POCAHONTAS - Jocelyn Keller, 16, a member of the Garfield Gleaners 4-H Club, had her hands unexpectedly full for few minutes Saturday at the Pocahontas County Fair when an open cage door inspired several of her bantam leghorn chickens to make a run for it.
None of them got very far. Quick reflexes saved the day.
It was a good thing too, since the poultry judging was about an hour away - an event she'd been getting ready for over the course of several days.
-Messenger photo by Hans Madsen
Jocelyn Keller, 16, of the Garfield Gleaners 4-H Club, retrieves one of her chickens Saturday morning at the Pocahontas County Fair after it made a run for freedom.
"I started three days ago," she said. "We washed them."
While the birds didn't like it at first, she said they settled down when they figured out the water was nice and cool.
"They liked their bath then," she said.
She said that after their initial soaking, she used borax and a vinegar rinse to finish them up. To keep them fresh for the show, all the bedding and debris was cleaned out of the chicken room.
Her last step in preparing: "I put baby oil on their combs and feet," she said.
While Keller has several other non-animal exhibits at the fair - including a State Fair qualifying poster board - she said she enjoys the animals the best and likes to help out her friends with theirs.
So are the three chickens at the fair destined to become part of a future dinner?
"No, no, no," she said, quite firmly.
Shelagh Masingale, 11, of Rolfe, got her first introduction to swine at this year's fair as she helped her cousin, Seth Blade, 11, with his Pork Challenge pig.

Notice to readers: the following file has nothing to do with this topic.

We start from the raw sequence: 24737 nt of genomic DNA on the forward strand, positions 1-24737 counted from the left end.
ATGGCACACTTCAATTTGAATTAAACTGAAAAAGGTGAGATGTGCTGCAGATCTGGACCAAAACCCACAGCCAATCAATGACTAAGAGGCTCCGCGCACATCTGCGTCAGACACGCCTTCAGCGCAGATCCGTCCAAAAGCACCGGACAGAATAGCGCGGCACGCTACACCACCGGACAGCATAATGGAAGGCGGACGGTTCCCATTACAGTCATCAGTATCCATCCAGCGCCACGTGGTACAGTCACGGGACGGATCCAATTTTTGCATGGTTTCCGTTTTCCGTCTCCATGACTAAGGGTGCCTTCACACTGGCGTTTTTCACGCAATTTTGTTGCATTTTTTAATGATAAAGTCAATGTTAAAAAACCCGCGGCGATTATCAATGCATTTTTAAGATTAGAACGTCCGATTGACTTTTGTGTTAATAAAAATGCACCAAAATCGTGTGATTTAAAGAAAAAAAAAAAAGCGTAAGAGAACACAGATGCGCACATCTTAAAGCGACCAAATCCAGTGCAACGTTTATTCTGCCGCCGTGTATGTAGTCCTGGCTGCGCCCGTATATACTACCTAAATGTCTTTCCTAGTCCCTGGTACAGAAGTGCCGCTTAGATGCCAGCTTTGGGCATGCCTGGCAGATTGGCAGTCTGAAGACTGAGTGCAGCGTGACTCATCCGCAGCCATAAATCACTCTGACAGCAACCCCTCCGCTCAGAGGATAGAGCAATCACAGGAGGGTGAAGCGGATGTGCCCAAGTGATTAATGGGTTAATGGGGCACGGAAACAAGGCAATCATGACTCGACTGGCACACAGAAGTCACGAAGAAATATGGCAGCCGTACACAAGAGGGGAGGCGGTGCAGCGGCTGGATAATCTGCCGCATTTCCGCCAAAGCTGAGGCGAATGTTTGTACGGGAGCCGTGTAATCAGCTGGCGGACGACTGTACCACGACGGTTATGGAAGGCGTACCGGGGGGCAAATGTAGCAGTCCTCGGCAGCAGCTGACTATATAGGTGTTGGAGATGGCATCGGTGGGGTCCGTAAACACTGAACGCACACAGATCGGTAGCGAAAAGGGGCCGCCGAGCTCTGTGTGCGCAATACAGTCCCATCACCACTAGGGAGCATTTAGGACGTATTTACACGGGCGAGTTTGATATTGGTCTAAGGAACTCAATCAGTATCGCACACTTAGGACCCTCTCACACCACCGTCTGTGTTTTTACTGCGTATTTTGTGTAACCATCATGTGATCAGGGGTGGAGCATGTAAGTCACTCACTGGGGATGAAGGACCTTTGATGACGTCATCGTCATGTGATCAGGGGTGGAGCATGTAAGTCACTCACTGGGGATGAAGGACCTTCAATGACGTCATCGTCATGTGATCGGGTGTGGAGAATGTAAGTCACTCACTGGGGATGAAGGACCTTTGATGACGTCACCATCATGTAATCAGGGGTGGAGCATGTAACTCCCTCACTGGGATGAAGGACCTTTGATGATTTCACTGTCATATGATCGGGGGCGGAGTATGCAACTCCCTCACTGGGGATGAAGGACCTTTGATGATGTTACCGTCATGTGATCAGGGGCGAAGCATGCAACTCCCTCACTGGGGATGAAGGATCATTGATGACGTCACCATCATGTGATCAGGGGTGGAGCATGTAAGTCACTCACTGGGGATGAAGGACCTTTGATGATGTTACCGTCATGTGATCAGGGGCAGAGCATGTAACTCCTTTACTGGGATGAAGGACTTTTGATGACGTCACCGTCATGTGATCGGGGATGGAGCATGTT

"I learned they're hard to work with," she said.
For Blade, who got to work with the animal at its owner's farm as part of the Pork Challenge program, the worst of the learning curve was behind him.
He didn't mind another common complaint with hogs.
"I don't mind the smell," he said.
His work paid off; the animal was grand champion.
"I like the trophy and the ribbons," he said.
Brady Janssen, of Gilmore City and a member of the Guys and Gals of Grant 4-H Club, got an unexpected challenge when his crossbred steer decided it wanted to go in a different direction than the one Jansson had decided on in the show arena.
"It surprised me a little bit," he said.
Janssen had a lot of work to do to get his animal ready. He said steers have to be washed twice a day, clipped and combed, stalls cleaned and be given plenty of fresh water.
"I get a some help from Dad," he said.
He said he enjoys seeing all the other animals and the, "cool exhibits."
In spite of the jumpy steer, Janssen did well. He earned a champion ribbon.
Of course, no fair in the state of Iowa is complete without a queen and no town should be without one either. Hannah Goedert, 17, does the honors for the Pocahontas County Fair, Abigail Minkler, 7, is the Little Miss Pocahontas.
Their job at the cattle and other shows includes presenting ribbons, trophies and plaques to the winners.
So how many do they hand out?
"Probably 13," said Minkler.
Goedert had a higher estimate.
"It's probably closer to 50," she said.
Minkler also enjoyed another honor. She got to present ribbons to some special people.
"My cousin Tyler," she said. "Hailey (another cousin) too."
While Goedert didn't get to hand any ribbons to relatives, she did say she knew many of the winners from school.
One guest at the fair Saturday arrived without his usual attire. Charles Weatherwax, of Pocahontas, is well-known for his white hair and beard - yes, he portrays Santa Claus during the holiday season.
"The kids all think I'm from the North Pole and vacation in Pocahontas," he said. "We don't have this at the pole, so I that's why I attended today.
Unfortunately, there were no reindeer entered in the fair.